One of the more interesting aspects of cooking off the grid—more interesting even than having one's groceries delivered by helicopter—is contending with bears, who, per Yogi Bear cartoons, do not respect human concepts of ownership over food. Mike and I did our best to avoid confrontations, e.g., we'd scare off unwanted visitors by beating on pots with wooden spoons. But sterner methods were required whenever a bear started tearing into campers' tents at night, or worse, interfering with the food supply. At one point the provincial wildlife service provided us with a bear trap—essentially a length of conduit mounted on a trailer—in the hope of capturing and relocating the female black bear who was nightly breaching the chain and padlock on our chest freezer. We baited the trap with moufette sechée en gras du porc (dried-up roadkill skunk in bacon grease) but the bear rejected this treat in favor of more frozen chicken parts and breakfast sausages. Sadly, it wound up taking a bullet in lieu of a transfer.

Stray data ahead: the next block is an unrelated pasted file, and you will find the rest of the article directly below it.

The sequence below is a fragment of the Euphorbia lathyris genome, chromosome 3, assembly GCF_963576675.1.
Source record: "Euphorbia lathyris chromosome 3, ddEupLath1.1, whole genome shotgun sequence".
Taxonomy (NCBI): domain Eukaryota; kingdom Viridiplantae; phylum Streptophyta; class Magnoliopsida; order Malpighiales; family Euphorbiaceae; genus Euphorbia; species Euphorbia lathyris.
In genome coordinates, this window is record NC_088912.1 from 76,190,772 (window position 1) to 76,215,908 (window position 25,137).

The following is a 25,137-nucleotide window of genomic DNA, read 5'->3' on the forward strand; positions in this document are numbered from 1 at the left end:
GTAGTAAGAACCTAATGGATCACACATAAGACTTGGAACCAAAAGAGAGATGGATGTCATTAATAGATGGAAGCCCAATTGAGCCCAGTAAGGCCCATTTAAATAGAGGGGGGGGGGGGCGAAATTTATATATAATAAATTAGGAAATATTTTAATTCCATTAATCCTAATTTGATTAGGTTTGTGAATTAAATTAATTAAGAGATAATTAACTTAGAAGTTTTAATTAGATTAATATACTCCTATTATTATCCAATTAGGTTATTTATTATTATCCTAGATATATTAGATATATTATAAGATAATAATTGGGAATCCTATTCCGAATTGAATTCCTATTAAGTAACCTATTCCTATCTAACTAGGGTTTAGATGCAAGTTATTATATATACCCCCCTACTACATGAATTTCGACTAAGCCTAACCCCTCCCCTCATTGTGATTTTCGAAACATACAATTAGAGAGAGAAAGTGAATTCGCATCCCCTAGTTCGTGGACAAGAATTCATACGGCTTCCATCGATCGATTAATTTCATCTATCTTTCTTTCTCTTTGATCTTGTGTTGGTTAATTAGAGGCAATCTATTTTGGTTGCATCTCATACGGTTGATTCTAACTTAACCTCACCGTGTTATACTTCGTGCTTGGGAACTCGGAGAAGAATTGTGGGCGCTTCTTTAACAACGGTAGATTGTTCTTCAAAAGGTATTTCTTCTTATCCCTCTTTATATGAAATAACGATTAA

Bear problems were endemic, but I didn't ruminate much about them until we worked a contract in the Khutzeymateen Valley, which has grizzlies the way Illinois has carp. The planters were cautioned constantly not to keep toothpaste in their tents because the bears might smell it and come looking for it, but meanwhile it was our job to fry 25 or 30 fragrant pounds of bacon and sausage every morning. The .22 caliber rifle that took down that poor black bear wasn't much comfort as grizzlies are known to grunt in disbelief at gunshots with far more stopping power. We came away from that job grateful never to have seen one of God's most magnificent creatures in its natural state.